Lame & Queer

Apparently, Ursula Le Guin’s son has knuckled under to the forces of political correctness. He has consented to a few editorial changes in her children’s books. (You can read his explanation here.) The words “lame” and “queer” are being excised in favor of words that won’t make ladies clutch their pearls and blanch.

It’s true that words change their meanings. A hundred years ago, the word “gay” still had its original meaning. It meant “happy” or “festive.” You just plain can’t use it that way if you’re writing a book today. But that doesn’t mean we ought to go back through the works of Dickens and change it. A lot of people are seriously disturbed (or claim to be) by Mark Twain’s use of the word “nigger” in The Adventures of Huckleberry Finn. To these people I say, “Fuck you. Shut up. Go away.” This word was used occasionally by other writers as recently as the 1920s. Some of them were racist, some of them weren’t.

If kids are confused by the words in books, let their parents explain to them that the meanings of words sometimes change. Part of educating your kids is explaining the world to them.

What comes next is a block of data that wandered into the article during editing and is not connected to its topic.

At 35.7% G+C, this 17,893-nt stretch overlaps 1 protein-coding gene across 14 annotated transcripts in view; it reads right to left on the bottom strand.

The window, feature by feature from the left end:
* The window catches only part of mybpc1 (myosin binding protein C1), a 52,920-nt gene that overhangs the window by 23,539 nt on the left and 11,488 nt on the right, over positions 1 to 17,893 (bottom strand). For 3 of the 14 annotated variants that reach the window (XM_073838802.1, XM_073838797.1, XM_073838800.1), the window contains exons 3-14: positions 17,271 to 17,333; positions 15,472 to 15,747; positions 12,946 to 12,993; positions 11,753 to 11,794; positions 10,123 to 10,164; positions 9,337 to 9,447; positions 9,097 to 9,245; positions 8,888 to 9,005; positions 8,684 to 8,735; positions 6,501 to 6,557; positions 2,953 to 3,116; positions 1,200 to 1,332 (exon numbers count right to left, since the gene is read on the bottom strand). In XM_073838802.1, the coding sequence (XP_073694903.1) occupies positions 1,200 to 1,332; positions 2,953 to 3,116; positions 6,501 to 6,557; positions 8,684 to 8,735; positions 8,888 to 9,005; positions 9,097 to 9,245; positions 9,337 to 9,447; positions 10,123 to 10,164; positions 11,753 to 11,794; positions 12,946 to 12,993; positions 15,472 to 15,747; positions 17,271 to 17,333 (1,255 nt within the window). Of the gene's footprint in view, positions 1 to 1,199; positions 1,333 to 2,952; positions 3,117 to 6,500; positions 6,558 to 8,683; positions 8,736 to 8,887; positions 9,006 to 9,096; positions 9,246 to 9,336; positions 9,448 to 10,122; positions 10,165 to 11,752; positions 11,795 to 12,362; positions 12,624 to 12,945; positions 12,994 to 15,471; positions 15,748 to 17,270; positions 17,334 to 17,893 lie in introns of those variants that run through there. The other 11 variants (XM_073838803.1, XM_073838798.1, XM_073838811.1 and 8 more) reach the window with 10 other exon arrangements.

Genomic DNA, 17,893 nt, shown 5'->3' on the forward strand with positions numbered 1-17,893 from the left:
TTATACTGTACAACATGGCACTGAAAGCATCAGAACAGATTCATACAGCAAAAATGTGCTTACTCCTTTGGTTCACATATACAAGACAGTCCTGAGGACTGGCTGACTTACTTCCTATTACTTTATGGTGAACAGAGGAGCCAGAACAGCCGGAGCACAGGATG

Let’s be clear: The reason people feel a need to change the language in books is because they fear that certain words will hurt other people’s feelings. They may not express it that way, but that’s the justification. And what a pathetic justification it is! Do we really want to live in a world where no book ever gives rise to painful feelings? What sort of world would that be?

But because I try to be honest, I’m wondering whether I would apply the same argument to those Confederate statues. They hurt people’s feelings, and they were erected in a historical period that is different from our own. Is it right and appropriate to pull the statues down, or should they be let stand?

I will put forward, tentatively, a couple of suggestions as to why this is not an exactly parallel situation. First, the statues are typically on government property. They are owned by the public. This is not the case with books, which are typically published by private businesses. Arguably, a statue about which a significant segment of the public has negative feelings ought not to be allowed to remain on public land. Second, a statue is visible from the street. You will see it every day when you go by, whether you want to or not. This is a different situation from a book. Nobody insists that you read a particular book if you don’t want to.

If I were a sculptor, I might feel differently about the statues. Maybe some of them are fine works of sculpture, and ought to remain on display in a private museum somewhere. But I’m a writer. I purely hate it when people think they have not only a right but a responsibility to get in and fuck with a writer’s words.

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